In the end, the extinctionist vision of the future is a dangerous delusion — promising things that will not be available to beings who will not be there to enjoy them. If the human world were purely or even on balance evil, there might be some reason to seek its end. But even then there is no reason to assume that the post-human world will be morally superior to our own.
Perhaps it is easy to understand the temptations of artificial life and the utopian narrative that accompanies them. Our combination of human limitations and human intelligence has given birth to a new human power (technology); and our new life as self-conscious machines would enable us to achieve what was once reserved for the gods alone (immortal life). This dream is promised not in the next world but in this one, and it depends not on being chosen but on choosing our own extinction and re-birth. Finite beings could, on their own, overcome their finitude. Imperfect beings could make themselves perfect.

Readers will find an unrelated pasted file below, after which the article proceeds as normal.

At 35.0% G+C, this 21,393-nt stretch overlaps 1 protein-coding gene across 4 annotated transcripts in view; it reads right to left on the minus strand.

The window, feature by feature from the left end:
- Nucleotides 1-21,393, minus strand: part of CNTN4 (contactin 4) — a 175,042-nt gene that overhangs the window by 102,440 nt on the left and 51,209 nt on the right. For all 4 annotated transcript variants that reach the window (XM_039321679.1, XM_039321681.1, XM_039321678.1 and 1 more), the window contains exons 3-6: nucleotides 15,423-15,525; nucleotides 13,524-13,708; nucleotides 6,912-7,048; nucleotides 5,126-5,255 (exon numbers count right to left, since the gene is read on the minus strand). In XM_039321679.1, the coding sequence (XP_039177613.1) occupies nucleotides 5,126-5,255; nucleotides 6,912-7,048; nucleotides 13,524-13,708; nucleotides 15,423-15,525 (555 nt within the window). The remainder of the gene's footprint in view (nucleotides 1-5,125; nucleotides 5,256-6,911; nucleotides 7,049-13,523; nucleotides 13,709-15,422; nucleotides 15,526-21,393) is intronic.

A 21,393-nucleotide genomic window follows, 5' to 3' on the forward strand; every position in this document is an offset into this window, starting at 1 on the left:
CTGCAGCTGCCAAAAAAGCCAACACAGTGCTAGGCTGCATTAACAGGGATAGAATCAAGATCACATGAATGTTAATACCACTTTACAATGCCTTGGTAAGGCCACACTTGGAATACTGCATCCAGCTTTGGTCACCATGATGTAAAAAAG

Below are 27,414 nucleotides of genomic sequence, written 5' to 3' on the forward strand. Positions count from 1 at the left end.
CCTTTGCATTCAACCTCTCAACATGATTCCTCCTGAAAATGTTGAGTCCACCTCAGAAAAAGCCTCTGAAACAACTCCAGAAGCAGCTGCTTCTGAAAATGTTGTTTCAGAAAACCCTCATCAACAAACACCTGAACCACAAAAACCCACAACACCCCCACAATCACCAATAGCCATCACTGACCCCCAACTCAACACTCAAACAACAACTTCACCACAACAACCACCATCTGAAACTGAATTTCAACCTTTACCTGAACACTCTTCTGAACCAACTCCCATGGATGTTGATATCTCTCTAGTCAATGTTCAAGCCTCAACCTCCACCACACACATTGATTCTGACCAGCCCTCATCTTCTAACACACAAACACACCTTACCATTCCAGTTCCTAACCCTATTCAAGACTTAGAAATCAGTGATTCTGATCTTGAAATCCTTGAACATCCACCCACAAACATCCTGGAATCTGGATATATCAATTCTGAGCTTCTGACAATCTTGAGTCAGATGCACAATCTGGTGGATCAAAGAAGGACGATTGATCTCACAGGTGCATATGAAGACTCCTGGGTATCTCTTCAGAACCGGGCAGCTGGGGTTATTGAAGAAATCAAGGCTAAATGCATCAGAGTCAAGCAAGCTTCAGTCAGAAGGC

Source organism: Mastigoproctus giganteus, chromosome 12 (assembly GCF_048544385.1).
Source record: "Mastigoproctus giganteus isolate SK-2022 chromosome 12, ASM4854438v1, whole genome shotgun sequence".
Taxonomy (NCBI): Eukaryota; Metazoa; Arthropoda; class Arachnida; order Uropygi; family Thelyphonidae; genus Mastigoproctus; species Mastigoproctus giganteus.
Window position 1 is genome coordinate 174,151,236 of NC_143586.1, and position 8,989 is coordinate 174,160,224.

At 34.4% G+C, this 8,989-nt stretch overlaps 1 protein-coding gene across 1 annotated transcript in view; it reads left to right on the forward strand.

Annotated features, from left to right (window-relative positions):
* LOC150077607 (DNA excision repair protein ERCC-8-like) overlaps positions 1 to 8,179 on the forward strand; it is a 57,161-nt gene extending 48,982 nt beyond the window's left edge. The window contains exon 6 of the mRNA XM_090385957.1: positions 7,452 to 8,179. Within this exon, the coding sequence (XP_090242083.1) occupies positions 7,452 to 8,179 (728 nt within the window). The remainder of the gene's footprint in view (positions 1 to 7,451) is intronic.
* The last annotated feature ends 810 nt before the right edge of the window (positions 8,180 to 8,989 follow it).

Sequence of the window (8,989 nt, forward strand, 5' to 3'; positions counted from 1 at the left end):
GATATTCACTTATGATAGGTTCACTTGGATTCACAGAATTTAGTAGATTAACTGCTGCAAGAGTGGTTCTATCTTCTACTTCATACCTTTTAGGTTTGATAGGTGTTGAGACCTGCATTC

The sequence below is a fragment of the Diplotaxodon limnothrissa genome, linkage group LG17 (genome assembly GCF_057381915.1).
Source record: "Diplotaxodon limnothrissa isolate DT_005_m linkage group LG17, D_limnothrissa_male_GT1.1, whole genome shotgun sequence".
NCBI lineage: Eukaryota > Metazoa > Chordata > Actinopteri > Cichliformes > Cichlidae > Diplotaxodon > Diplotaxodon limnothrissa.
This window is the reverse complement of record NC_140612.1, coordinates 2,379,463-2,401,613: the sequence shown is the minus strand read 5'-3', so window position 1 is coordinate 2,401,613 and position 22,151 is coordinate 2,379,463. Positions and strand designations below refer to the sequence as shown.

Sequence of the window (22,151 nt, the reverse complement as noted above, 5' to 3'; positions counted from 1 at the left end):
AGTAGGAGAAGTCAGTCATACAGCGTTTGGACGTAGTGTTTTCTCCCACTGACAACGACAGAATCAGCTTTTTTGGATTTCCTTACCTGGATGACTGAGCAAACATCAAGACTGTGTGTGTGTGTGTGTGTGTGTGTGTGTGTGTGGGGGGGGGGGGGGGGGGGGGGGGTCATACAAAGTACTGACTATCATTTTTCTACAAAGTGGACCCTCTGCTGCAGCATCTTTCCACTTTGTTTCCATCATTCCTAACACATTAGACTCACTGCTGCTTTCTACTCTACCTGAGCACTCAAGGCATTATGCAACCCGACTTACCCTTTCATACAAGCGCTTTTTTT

It is hardly surprising, then, that the project is based on an eroded understanding of human life, and that the science that claims to make it possible only accelerates that erosion. Of course, part of being human includes the difficulty of reconciling ourselves to our finitude. There is certainly much to despair of in the world, and it is easy to imagine and hope for something better. But the extinctionists illustrate the hollowness of grand claims for new orders, and how easy it is, in their pursuit, to end up worse off than we are now.
The New Atlantis is building a culture in which science and technology work for, not on, human beings.
Artificial Intelligence and Human Nature